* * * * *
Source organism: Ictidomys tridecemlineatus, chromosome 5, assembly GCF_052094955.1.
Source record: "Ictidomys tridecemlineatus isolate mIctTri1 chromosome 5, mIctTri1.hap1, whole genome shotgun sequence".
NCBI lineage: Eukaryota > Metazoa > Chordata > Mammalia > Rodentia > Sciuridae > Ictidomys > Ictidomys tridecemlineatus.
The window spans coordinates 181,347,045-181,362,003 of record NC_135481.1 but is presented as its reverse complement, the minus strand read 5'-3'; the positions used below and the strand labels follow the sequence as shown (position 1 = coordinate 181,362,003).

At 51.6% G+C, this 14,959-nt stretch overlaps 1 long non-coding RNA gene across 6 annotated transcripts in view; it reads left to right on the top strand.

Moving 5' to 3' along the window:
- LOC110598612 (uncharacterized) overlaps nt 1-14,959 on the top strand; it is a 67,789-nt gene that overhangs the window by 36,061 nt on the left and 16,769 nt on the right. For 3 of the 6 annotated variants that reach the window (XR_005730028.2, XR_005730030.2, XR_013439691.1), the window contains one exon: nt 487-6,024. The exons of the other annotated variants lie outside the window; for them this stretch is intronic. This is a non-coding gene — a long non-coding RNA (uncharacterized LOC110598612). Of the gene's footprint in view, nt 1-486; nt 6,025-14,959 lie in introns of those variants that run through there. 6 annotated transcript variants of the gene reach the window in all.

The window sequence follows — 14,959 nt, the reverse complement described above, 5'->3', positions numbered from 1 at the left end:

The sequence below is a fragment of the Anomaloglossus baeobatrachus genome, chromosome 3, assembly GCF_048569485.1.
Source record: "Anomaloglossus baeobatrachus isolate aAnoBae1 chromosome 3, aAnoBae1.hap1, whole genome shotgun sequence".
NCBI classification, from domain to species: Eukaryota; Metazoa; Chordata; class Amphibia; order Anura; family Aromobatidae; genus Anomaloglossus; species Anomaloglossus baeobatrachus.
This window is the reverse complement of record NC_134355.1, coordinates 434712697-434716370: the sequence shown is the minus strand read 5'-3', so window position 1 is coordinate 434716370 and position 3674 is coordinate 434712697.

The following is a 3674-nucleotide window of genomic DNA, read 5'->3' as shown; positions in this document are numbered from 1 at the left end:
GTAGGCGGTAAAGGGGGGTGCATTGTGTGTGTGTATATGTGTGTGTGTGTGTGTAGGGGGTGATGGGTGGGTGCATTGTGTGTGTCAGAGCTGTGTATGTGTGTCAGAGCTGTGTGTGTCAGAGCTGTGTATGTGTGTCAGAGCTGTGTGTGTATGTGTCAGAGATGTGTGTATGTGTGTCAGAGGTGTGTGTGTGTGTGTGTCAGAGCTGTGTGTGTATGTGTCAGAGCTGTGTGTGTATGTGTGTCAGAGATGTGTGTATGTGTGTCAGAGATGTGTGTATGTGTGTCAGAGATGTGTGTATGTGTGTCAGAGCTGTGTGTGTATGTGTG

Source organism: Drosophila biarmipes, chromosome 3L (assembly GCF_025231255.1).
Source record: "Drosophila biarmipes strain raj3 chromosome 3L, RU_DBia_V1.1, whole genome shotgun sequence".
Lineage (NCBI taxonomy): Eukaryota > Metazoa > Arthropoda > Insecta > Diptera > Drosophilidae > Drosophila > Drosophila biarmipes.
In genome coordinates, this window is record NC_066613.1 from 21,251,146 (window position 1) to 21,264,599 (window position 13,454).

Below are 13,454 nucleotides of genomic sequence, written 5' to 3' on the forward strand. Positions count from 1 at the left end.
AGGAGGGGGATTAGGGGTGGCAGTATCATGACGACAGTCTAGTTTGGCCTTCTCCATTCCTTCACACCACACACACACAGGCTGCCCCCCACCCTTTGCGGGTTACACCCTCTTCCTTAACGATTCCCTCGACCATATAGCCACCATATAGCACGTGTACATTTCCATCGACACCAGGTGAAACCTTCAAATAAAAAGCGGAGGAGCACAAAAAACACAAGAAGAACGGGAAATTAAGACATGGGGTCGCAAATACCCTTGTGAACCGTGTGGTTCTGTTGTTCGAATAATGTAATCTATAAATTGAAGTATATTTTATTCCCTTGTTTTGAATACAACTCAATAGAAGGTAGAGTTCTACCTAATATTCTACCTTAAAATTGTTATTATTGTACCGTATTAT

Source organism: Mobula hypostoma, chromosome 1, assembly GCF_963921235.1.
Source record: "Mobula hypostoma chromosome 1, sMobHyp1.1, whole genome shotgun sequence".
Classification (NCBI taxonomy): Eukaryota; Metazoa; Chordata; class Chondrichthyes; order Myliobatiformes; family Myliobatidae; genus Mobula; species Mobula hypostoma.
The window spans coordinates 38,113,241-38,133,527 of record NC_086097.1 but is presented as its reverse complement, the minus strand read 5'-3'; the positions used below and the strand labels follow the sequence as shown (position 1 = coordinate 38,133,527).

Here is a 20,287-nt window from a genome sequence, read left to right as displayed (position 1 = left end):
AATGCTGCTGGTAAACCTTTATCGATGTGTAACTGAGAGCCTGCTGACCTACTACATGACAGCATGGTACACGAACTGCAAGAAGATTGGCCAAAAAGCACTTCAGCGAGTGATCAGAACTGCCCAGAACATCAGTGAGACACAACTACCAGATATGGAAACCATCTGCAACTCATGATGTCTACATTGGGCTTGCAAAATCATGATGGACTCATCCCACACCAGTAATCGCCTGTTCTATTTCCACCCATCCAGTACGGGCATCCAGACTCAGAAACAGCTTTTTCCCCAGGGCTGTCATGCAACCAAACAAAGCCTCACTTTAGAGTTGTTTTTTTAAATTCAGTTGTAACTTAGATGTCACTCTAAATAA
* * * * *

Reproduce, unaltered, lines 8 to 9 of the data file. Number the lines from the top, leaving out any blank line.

The window sequence follows — 14,959 nt, the reverse complement described above, 5'->3', positions numbered from 1 at the left end:

The sequence below is a fragment of the Anomaloglossus baeobatrachus genome, chromosome 3, assembly GCF_048569485.1.